My very first digital commerce experience wasn’t on eBay. It wasn’t on Amazon. It wasn’t DTC.
It was in the CD-ROM adventure game Diablo, buying potions, armor, weapons, and scrolls.
Gaming is important to commerce, chiefly because games feature the very first emulation of digital commerce that most children will encounter in their lives. The Microsoft acquisition of Activision Blizzard is important to how we engage in commerce and how the next era of content-and-commerce will come into being because it will influence how we build the UI patterns of a commerce-enabled metaverse.
We know, we know, it’s tough to stomach yet more conversation about “The Metaverse” (point-to-back-of-throat… gag). But this is the first of many acquisitions to come as major move their chess pieces into place to compete with Zuck. This is The Pygmalion Effect.
As we discussed in Insiders #108:
The Pygmalion Effect is an example of an other-imposed self-fulfilling prophecy that states the way you treat someone has a direct impact on how that person acts. If another person thinks something will happen, they may consciously or unconsciously make it happen through their actions or inaction.
Microsoft CEO Satya Nadella is consciously aligning to compete with Meta. While Zuck will get credit for the most recent interest in an alternate reality, Microsoft has been building XR functionality with Hololens for nearly a decade. The double-down on gaming by the parent company of Xbox will become one of the largest tech acquisitions of all time, should it pass regulatory hurdles.
The Activision Blizzard catalog is vast. It covers everything from immersive MMOs to casual mobile gaming (AB-owned King Games owns Candy Crush and Clash of Clans). Meanwhile, Xbox has redefined gaming, as it owns Minecraft, and Game Pass boasts twenty-nine million subscribers paying 10 bucks per month. Bringing these together in a “multi-metaverse model” (Satya’s own words in November) will influence how the next generation will expect all future commerce experiences to function.
The UI and UX patterns in gaming directly impacted the early eCom language of the web. The UI and UX patterns in the metaverse will directly impact every purchase experience of the next two decades.
The DTC Era / Now you DT-See me, now you don’t. As discussed in the 2021 Nine by Nine report, traditional retail is a formidable foe and we are creatures of habit. That said, nouveau DTC and eCom-first brands are seeing growth. According to a Retail Dive report, 6 in 10 Americans shopped DTC in 2021. While the survey sample size was small (n=1182), it aligns with our prior reporting. Other data points: 79% of Americans intend to buy DTC in 2022, and 1 in 4 say that influencer marketing turns them off.
The Age of Fractional Ownership / Non-Fun-gibles. Stockx has launched NFTs of their current culture products. Those off-the-chain sneaks are now officially on-chain.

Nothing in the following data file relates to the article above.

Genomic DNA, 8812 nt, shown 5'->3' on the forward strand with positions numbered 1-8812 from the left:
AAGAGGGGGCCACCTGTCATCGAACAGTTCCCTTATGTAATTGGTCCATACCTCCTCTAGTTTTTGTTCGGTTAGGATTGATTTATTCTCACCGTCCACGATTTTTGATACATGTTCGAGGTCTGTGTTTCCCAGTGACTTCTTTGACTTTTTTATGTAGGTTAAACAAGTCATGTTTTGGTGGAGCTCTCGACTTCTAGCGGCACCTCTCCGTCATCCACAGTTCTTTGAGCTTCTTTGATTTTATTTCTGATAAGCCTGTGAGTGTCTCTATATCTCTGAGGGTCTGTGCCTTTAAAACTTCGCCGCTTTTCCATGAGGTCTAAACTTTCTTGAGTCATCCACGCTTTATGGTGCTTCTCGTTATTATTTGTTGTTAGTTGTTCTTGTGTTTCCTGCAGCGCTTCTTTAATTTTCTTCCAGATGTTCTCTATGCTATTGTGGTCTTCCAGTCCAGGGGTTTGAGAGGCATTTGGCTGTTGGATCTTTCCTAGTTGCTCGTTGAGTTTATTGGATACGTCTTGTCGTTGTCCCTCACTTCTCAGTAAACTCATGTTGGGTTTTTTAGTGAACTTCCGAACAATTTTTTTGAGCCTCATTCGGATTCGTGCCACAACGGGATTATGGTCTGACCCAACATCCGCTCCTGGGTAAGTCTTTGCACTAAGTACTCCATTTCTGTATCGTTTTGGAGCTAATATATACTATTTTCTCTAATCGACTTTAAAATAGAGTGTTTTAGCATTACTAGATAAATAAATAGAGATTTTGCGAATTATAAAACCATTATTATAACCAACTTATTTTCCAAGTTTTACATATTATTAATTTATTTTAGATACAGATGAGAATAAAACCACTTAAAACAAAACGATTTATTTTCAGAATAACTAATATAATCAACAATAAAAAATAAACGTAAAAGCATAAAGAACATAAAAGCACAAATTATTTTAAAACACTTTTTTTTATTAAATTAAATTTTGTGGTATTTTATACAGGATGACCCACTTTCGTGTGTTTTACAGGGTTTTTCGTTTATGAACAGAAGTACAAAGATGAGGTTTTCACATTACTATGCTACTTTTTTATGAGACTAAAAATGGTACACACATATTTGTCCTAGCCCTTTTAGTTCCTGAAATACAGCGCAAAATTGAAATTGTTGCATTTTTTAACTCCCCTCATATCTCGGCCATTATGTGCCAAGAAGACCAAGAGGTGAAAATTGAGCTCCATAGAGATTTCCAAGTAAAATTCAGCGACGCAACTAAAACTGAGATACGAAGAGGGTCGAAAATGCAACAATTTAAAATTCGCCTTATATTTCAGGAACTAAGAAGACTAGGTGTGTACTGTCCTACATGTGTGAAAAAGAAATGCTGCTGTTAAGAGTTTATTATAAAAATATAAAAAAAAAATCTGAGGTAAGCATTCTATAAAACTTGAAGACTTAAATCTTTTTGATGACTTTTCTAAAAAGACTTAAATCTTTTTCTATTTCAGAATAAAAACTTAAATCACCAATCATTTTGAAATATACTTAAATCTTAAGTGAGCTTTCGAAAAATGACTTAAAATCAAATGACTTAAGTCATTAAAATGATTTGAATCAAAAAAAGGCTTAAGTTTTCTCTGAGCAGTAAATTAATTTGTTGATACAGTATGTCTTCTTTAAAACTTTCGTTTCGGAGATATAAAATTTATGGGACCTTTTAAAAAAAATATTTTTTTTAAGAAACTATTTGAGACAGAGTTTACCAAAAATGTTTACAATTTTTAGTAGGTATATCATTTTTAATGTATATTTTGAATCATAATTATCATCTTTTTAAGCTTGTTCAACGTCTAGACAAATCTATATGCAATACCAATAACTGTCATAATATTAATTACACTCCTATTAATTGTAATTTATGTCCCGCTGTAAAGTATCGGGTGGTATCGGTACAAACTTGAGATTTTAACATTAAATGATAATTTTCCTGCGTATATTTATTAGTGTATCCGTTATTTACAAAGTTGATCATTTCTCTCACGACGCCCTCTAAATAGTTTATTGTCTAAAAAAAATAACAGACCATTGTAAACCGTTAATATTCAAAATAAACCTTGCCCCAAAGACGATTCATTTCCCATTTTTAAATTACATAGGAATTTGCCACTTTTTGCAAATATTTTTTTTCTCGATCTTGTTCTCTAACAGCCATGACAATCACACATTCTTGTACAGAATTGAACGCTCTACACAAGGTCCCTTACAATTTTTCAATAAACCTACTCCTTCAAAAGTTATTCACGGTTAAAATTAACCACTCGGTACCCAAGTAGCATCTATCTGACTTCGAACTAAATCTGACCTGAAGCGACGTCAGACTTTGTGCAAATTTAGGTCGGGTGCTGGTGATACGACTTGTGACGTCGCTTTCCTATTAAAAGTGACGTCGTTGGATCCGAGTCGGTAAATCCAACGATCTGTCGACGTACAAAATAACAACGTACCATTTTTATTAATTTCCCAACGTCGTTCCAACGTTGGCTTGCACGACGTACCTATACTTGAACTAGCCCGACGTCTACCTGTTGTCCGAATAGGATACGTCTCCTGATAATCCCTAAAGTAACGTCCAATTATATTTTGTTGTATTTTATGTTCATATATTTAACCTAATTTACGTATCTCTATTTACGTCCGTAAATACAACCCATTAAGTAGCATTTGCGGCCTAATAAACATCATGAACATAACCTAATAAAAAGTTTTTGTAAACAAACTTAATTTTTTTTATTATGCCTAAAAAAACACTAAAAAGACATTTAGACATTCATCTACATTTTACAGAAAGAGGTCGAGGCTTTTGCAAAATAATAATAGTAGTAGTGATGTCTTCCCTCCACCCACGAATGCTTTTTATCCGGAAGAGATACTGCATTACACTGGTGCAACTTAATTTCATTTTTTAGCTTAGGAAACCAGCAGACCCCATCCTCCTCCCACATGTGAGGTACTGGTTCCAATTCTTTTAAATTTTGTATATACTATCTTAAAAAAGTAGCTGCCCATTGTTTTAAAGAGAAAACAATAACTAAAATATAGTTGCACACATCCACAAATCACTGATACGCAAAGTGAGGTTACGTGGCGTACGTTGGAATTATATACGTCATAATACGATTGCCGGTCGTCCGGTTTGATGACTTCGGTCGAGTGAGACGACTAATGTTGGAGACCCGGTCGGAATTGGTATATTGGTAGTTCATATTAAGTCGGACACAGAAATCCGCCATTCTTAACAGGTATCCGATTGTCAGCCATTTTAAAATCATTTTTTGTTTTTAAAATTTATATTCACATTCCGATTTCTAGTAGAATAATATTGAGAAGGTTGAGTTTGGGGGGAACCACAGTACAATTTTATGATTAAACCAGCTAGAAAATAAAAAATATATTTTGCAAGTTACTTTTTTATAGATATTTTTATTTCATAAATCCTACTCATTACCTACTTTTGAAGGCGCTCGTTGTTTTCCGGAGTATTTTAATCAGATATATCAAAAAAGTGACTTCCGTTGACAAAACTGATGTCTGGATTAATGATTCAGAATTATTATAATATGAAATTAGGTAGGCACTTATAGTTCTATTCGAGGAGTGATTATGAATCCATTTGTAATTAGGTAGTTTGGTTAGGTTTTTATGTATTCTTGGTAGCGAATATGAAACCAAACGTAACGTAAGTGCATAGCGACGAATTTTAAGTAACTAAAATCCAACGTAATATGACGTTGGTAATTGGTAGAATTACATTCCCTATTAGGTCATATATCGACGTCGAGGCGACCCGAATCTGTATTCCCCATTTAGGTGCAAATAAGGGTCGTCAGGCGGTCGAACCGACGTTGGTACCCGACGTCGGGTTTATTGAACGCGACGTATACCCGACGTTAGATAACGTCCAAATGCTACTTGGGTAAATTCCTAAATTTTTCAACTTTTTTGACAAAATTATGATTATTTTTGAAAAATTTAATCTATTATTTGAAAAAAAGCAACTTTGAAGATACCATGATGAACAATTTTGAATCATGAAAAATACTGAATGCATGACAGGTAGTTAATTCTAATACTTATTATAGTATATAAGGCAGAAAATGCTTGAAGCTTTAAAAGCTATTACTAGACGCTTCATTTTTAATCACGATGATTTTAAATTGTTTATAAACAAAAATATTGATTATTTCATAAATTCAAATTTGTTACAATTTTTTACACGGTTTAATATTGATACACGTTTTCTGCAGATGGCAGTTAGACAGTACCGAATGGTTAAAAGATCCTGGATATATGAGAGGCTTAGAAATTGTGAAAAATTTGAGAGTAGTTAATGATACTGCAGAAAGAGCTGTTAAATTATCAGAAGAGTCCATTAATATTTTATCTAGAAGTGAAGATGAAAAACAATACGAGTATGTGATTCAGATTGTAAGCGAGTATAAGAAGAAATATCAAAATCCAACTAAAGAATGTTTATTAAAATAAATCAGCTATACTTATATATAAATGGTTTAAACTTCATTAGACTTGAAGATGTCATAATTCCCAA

More Sights & Sounds. Microsoft nears a deal to buy Activision Blizzard Inc in a $75 billion all-cash deal for what could be uncharitably be described as the undesirable owner of Candy Crush and Clash of Titans. JK, this is actually a Metaverse play (see our main story). Glassdoor is maybe just a hedge fund? John Green breaks down pandemic phases and gives the current season a one Wordle title. And finally, Lilly Pulitzer launches a hospital collab via designer birthing suites at a West Palm Beach medical center.
New Luxury / ALVMHOMGD. LVMH has taken in a minority share of Aimé Leon Dore for an undisclosed amount. The New York-based fashion team will continue to work in their stateside offices and will continue to operate independently. Best part? Listening to pundits try to pronounce the brand name.
New Luxury / Work in Progress. American workwear brand, Carhartt has mandated company-wide Covid vaccinations for all its workers. Per outlet HipHopWired, “Horse Medicine Twitter” has widely condemned the move, as it defies a recent Supreme Court ruling.
Purpose-Driven Brands / Choco-Shaming. Tony’s Chocoloney barely missed our 2021 Nine by Nine as a customer-centric brand that is committed to investing in fair trade and ethically-sourced chocolate. But this packaging might be a little too heavy-handed. As if me horking down an entire bar of white raspberry sprinkles isn’t shameful enough.
Editor’s note: listen to this podcast with Pashmina Lalchandani for a long-form discussion about the challenges of building a business around ethical and fair-trade chocolate. It’s worth your time.
The New Dada / A NyQuil Marinade and “Brothtails”. Absurdism and performance art intersect in this new viral TikTok trend called “Sleepy Chicken”. It features a breaded chicken breast pan-fried and simmered in NyQuil. Might we suggest a cocktail pairing? Campbell’s Canada has introduced a series of savory “Brothtails,” cocktail recipes that include their soup broths. Sleepy Chicken will pair well with the “Thai Chicken Negroni,” which is nutty, salty, and brings out the pinecone flavor of your favorite flu elixir.
Regulation Ahead. While C.A.R.L.Y.’s (Can't Afford Real Life Yet) have been increasingly leaning on BNPL (Buy Now, Pay Later) services to shop and pay for it through smaller short-term, interest-free installments during the pandemic. According to research firm The Ascent, 61% of Gen Z have used a BNPL. Now, credit-rating agencies and government regulators are catching up, investigating whether the new form of consumer credit should be more closely regulated. Maybe it’s about time, as two out of every five households that have used BNPL have defaulted on the loan, missing one or more payments.